The snorkling spot was an enclave surrounded by limestone cliffs and small beach interruptions. But the limestone surface was not at all that visible because majority of it is still covered with vegetation. My initial ocular was a bit hazy because of our distance from the cliffs but I could recognize the familiar coconut (Cocos nucifera) intersparsed with another provincial palm staple, the buri or buli' (Corypha utans). Both palms have economical use in most Philippine societies. These palms' silhouette shape the majority of the Puerto Galera horizon.

Seeing how much my officemates enjoyed the snorkling, I went in after them and took a few minutes to swim with schools of coralfishes. This is the second time for me to go on snorkling. The first one was in Batangas but we were practically near the safety of the shore. This time around we were about a hundred meters away from the beach and relied on our life vests for safety. Though I know how to swim, it is quite tiring for me to keep afloat coupled with the breathing through a mouthpiece. But the whole predicament was well worth the view you could see underwater. Makes you want to try the next step which is scuba diving - but not in this trip. After more than an hour of floating and poking our heads into the water, we all got tired and decided to head for the beach to enjoy a little land fun.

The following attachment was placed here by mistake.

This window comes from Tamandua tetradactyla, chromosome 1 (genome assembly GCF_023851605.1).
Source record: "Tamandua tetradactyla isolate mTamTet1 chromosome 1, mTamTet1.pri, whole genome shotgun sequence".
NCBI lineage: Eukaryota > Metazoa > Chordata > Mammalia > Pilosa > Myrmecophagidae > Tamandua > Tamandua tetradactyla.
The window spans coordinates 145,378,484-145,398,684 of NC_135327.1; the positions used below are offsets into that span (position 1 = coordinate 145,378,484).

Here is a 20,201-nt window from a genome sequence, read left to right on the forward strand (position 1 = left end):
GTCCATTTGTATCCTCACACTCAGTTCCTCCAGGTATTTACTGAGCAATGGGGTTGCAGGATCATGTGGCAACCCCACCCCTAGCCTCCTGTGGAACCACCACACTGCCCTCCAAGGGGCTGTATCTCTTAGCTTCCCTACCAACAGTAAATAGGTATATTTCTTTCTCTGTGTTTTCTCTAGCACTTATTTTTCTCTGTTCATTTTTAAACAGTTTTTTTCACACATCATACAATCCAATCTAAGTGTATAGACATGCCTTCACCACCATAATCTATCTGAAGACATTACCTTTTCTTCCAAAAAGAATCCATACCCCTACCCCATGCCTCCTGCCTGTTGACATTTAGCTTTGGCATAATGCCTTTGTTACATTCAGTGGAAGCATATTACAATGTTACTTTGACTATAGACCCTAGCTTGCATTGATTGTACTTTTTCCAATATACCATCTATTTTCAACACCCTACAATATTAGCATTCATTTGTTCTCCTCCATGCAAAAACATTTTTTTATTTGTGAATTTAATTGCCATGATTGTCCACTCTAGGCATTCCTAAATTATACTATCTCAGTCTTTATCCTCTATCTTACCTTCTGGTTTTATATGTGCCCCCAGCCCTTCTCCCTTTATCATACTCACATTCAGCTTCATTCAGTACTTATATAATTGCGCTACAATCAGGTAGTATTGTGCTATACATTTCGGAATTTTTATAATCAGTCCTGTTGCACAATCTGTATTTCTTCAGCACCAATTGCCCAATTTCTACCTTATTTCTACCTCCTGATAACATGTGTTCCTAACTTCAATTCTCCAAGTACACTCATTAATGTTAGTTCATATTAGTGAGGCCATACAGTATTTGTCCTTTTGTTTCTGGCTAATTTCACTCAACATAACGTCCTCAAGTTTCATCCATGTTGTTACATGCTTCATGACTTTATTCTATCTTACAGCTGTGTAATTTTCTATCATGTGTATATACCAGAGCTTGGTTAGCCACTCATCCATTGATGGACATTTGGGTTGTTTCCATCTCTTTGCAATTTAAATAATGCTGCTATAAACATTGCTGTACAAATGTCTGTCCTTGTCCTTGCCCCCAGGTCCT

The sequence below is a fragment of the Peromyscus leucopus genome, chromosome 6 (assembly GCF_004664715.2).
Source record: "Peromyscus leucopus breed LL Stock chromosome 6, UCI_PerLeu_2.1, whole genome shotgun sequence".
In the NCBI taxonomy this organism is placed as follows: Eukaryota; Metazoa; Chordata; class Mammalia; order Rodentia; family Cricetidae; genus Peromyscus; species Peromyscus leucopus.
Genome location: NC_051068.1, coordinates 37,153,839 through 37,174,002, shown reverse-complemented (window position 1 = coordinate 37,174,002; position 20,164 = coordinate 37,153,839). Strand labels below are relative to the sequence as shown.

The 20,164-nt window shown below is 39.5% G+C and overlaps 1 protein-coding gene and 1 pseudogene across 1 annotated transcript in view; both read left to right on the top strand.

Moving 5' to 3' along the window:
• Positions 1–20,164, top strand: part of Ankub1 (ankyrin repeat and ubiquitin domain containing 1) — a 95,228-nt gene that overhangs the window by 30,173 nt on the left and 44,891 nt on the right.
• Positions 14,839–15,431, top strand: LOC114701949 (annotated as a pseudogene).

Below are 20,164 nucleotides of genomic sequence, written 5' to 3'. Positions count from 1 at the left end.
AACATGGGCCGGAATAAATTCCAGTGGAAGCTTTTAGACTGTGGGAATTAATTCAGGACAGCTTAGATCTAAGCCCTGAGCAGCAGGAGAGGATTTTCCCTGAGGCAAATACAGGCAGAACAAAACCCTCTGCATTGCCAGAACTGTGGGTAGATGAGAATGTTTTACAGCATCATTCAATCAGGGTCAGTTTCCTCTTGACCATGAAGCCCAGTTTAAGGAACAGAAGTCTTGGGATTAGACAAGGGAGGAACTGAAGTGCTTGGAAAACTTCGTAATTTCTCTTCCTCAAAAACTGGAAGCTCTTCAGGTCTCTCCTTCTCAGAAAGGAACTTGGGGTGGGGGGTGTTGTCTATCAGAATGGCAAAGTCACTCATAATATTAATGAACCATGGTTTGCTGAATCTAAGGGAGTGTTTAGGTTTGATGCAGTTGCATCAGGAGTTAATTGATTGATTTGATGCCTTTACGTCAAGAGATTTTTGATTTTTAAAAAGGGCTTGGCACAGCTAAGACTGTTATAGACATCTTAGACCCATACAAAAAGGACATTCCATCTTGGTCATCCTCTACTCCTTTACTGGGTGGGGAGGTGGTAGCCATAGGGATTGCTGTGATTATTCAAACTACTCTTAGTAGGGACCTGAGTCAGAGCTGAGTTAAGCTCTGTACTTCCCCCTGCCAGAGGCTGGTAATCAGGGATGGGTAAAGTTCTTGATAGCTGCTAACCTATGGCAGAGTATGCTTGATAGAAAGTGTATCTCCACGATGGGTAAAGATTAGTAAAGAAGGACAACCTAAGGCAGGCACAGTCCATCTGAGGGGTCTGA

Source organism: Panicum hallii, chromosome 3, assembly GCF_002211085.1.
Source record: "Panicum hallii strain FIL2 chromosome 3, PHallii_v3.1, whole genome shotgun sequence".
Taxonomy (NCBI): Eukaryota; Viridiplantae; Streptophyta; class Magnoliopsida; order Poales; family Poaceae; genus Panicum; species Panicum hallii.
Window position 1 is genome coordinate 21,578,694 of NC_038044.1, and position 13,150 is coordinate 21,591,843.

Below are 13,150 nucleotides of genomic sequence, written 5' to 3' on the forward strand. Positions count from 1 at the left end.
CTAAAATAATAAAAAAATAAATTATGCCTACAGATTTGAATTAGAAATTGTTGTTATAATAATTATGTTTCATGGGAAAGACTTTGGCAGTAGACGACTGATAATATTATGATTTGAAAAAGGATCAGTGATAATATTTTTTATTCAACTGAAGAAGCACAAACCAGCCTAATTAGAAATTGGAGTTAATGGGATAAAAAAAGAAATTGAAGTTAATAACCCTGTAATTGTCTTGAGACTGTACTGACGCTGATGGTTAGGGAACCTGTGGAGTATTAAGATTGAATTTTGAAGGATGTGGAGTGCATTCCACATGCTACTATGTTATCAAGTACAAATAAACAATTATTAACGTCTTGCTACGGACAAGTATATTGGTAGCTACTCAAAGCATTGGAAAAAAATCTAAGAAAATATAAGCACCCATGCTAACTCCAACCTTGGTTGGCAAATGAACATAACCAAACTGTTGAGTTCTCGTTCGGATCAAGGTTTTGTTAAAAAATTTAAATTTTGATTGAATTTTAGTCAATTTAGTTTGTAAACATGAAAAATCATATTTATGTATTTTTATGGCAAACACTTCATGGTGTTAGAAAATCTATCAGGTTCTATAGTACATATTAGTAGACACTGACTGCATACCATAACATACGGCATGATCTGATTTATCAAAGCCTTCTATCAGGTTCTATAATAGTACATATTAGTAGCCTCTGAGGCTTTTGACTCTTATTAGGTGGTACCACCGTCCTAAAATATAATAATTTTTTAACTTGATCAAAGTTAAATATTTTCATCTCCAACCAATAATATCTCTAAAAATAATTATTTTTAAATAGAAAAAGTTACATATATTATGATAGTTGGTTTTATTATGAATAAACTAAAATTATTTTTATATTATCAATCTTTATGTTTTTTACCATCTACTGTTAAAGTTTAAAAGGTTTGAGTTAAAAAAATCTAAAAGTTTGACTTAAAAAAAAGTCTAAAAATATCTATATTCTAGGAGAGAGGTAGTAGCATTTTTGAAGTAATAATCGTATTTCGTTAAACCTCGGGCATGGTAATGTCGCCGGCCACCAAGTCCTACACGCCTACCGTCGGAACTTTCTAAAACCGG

While all were basking under the sun and on the white sand, my friend Irene accompanied me exploring the nooks and crannies of the cove we were in. We first scrutinized the vegetation growing out of the limestone cliffs. There was a mixture of trees and shrubberies jutting out from the crevices. There were a lot of mangrove and beach species present. Some I could not identify at all. There were familiar ones like kalumpang (Sterculia foetida), Dracaena multiflora, pandan-dagat (Pandanus tectorius), talisay (Terminalia catappa) and bantigue (Pemphis acidula).

I opted to study the buri palms upclose so I ventured a little inland, but I never reached where the buris were. I got distracted with a few plant finds along the way. I saw a couple of plant species that are members of the Apocynaceae family which includes the familiar kalachuchi (not native but is actually abundant in Puerto Galera). The first was a variety of pandakaki (Tabernaemontana sp.). I took pics and a couple of seedpods, which made me regret it. My friend Ronald Achacoso once told me that pandakaki seedpods have some sort of irritant. I now personally experienced what this results into, with my hands and feet feeling like they were continuously bitten by red ants - made me to race back to the beach and dive back into the water. The pandakaki shrub has nice white flowers which would have probably made it a nice garden specimen, sans the potential pain it inflicts.

The second Apocynaceae species I found was what they call bayag-usa or Voacanga sp., probably globosa. This is a small tree with wide ovate leaves and white clusters of pinwheel flowers. They bear fruits bunched in twos, resembling testicles, reason why the plant is called bayag-usa or deer testicles. This tree is an attractive specimen plant when in flower and ultimately in fruit. But the fruits are not edible but rather toxic, laced with the white resinous sap common with most Apocynaceae members.